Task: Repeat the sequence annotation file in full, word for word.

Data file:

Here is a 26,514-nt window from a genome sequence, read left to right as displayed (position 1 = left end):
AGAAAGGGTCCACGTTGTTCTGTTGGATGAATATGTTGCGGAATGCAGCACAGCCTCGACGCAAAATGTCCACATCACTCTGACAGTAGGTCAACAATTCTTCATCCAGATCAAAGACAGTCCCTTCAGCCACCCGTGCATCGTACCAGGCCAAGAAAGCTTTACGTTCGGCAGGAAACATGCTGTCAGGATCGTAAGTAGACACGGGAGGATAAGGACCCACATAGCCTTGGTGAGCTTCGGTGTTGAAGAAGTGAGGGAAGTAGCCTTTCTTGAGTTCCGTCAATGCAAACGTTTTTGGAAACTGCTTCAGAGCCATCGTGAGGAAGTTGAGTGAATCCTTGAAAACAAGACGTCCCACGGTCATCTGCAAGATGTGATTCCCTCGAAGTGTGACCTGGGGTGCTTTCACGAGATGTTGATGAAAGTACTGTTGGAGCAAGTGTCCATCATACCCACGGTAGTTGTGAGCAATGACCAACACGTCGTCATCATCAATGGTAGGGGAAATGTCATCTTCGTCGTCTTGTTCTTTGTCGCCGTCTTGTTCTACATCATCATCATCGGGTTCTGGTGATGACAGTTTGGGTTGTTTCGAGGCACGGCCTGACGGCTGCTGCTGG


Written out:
Here is a 26,514-nt window from a genome sequence, read left to right as displayed (position 1 = left end):
AGAAAGGGTCCACGTTGTTCTGTTGGATGAATATGTTGCGGAATGCAGCACAGCCTCGACGCAAAATGTCCACATCACTCTGACAGTAGGTCAACAATTCTTCATCCAGATCAAAGACAGTCCCTTCAGCCACCCGTGCATCGTACCAGGCCAAGAAAGCTTTACGTTCGGCAGGAAACATGCTGTCAGGATCGTAAGTAGACACGGGAGGATAAGGACCCACATAGCCTTGGTGAGCTTCGGTGTTGAAGAAGTGAGGGAAGTAGCCTTTCTTGAGTTCCGTCAATGCAAACGTTTTTGGAAACTGCTTCAGAGCCATCGTGAGGAAGTTGAGTGAATCCTTGAAAACAAGACGTCCCACGGTCATCTGCAAGATGTGATTCCCTCGAAGTGTGACCTGGGGTGCTTTCACGAGATGTTGATGAAAGTACTGTTGGAGCAAGTGTCCATCATACCCACGGTAGTTGTGAGCAATGACCAACACGTCGTCATCATCAATGGTAGGGGAAATGTCATCTTCGTCGTCTTGTTCTTTGTCGCCGTCTTGTTCTACATCATCATCATCGGGTTCTGGTGATGACAGTTTGGGTTGTTTCGAGGCACGGCCTGACGGCTGCTGCTGG